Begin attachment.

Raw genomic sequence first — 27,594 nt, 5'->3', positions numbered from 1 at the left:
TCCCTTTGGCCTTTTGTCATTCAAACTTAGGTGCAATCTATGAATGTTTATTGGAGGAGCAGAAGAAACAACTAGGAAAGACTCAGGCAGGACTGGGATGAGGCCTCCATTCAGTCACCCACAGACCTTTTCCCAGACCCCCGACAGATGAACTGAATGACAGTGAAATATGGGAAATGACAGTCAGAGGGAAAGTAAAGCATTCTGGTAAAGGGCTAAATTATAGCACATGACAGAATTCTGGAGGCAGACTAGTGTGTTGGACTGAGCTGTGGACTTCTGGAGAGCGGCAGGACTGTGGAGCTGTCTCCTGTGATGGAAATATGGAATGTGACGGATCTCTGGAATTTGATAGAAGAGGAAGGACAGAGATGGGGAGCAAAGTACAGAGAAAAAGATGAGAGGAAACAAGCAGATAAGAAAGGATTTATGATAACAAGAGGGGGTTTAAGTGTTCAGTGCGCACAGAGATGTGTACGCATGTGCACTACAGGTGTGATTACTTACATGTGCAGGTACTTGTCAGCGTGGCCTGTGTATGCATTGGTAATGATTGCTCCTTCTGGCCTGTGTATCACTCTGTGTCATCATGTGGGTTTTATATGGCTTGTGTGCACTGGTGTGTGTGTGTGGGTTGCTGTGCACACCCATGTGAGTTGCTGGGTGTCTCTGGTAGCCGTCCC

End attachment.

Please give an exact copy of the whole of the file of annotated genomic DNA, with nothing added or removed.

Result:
Raw genomic sequence first — 27,594 nt, 5'->3', positions numbered from 1 at the left:
TCCCTTTGGCCTTTTGTCATTCAAACTTAGGTGCAATCTATGAATGTTTATTGGAGGAGCAGAAGAAACAACTAGGAAAGACTCAGGCAGGACTGGGATGAGGCCTCCATTCAGTCACCCACAGACCTTTTCCCAGACCCCCGACAGATGAACTGAATGACAGTGAAATATGGGAAATGACAGTCAGAGGGAAAGTAAAGCATTCTGGTAAAGGGCTAAATTATAGCACATGACAGAATTCTGGAGGCAGACTAGTGTGTTGGACTGAGCTGTGGACTTCTGGAGAGCGGCAGGACTGTGGAGCTGTCTCCTGTGATGGAAATATGGAATGTGACGGATCTCTGGAATTTGATAGAAGAGGAAGGACAGAGATGGGGAGCAAAGTACAGAGAAAAAGATGAGAGGAAACAAGCAGATAAGAAAGGATTTATGATAACAAGAGGGGGTTTAAGTGTTCAGTGCGCACAGAGATGTGTACGCATGTGCACTACAGGTGTGATTACTTACATGTGCAGGTACTTGTCAGCGTGGCCTGTGTATGCATTGGTAATGATTGCTCCTTCTGGCCTGTGTATCACTCTGTGTCATCATGTGGGTTTTATATGGCTTGTGTGCACTGGTGTGTGTGTGTGGGTTGCTGTGCACACCCATGTGAGTTGCTGGGTGTCTCTGGTAGCCGTCCC